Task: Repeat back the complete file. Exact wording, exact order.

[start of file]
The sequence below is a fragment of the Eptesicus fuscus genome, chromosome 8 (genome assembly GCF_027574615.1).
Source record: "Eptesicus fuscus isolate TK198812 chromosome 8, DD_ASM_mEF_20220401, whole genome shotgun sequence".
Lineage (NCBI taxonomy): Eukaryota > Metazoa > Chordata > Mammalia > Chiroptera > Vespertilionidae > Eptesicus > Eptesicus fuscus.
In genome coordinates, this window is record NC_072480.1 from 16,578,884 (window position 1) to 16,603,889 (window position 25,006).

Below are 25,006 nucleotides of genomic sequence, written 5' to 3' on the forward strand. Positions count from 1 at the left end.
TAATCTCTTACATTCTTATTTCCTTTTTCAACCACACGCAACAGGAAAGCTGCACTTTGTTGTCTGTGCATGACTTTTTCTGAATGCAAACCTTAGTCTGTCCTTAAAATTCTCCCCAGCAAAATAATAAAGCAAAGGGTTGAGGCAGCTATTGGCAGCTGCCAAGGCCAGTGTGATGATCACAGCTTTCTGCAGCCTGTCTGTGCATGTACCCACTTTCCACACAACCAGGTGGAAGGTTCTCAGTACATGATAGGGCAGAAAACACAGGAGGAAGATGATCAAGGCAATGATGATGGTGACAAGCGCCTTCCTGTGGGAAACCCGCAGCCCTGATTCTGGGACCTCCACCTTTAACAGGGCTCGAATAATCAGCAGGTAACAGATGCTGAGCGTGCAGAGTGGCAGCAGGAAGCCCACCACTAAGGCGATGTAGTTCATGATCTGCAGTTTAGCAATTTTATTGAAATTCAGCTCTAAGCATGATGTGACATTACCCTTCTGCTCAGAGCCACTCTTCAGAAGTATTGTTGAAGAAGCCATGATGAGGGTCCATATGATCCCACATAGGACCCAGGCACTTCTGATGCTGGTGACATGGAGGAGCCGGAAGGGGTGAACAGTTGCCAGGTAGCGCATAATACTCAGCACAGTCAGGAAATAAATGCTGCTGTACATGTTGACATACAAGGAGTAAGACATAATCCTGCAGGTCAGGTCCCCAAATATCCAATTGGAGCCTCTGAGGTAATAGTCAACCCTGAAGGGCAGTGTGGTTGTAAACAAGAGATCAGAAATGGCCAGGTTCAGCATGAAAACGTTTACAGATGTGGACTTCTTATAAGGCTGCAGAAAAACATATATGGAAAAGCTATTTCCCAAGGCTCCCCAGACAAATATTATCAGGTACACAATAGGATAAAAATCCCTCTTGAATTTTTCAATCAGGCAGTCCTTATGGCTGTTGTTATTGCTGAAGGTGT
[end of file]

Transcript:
The sequence below is a fragment of the Eptesicus fuscus genome, chromosome 8 (genome assembly GCF_027574615.1).
Source record: "Eptesicus fuscus isolate TK198812 chromosome 8, DD_ASM_mEF_20220401, whole genome shotgun sequence".
Lineage (NCBI taxonomy): Eukaryota > Metazoa > Chordata > Mammalia > Chiroptera > Vespertilionidae > Eptesicus > Eptesicus fuscus.
In genome coordinates, this window is record NC_072480.1 from 16,578,884 (window position 1) to 16,603,889 (window position 25,006).

Below are 25,006 nucleotides of genomic sequence, written 5' to 3' on the forward strand. Positions count from 1 at the left end.
TAATCTCTTACATTCTTATTTCCTTTTTCAACCACACGCAACAGGAAAGCTGCACTTTGTTGTCTGTGCATGACTTTTTCTGAATGCAAACCTTAGTCTGTCCTTAAAATTCTCCCCAGCAAAATAATAAAGCAAAGGGTTGAGGCAGCTATTGGCAGCTGCCAAGGCCAGTGTGATGATCACAGCTTTCTGCAGCCTGTCTGTGCATGTACCCACTTTCCACACAACCAGGTGGAAGGTTCTCAGTACATGATAGGGCAGAAAACACAGGAGGAAGATGATCAAGGCAATGATGATGGTGACAAGCGCCTTCCTGTGGGAAACCCGCAGCCCTGATTCTGGGACCTCCACCTTTAACAGGGCTCGAATAATCAGCAGGTAACAGATGCTGAGCGTGCAGAGTGGCAGCAGGAAGCCCACCACTAAGGCGATGTAGTTCATGATCTGCAGTTTAGCAATTTTATTGAAATTCAGCTCTAAGCATGATGTGACATTACCCTTCTGCTCAGAGCCACTCTTCAGAAGTATTGTTGAAGAAGCCATGATGAGGGTCCATATGATCCCACATAGGACCCAGGCACTTCTGATGCTGGTGACATGGAGGAGCCGGAAGGGGTGAACAGTTGCCAGGTAGCGCATAATACTCAGCACAGTCAGGAAATAAATGCTGCTGTACATGTTGACATACAAGGAGTAAGACATAATCCTGCAGGTCAGGTCCCCAAATATCCAATTGGAGCCTCTGAGGTAATAGTCAACCCTGAAGGGCAGTGTGGTTGTAAACAAGAGATCAGAAATGGCCAGGTTCAGCATGAAAACGTTTACAGATGTGGACTTCTTATAAGGCTGCAGAAAAACATATATGGAAAAGCTATTTCCCAAGGCTCCCCAGACAAATATTATCAGGTACACAATAGGATAAAAATCCCTCTTGAATTTTTCAATCAGGCAGTCCTTATGGCTGTTGTTATTGCTGAAGGTGT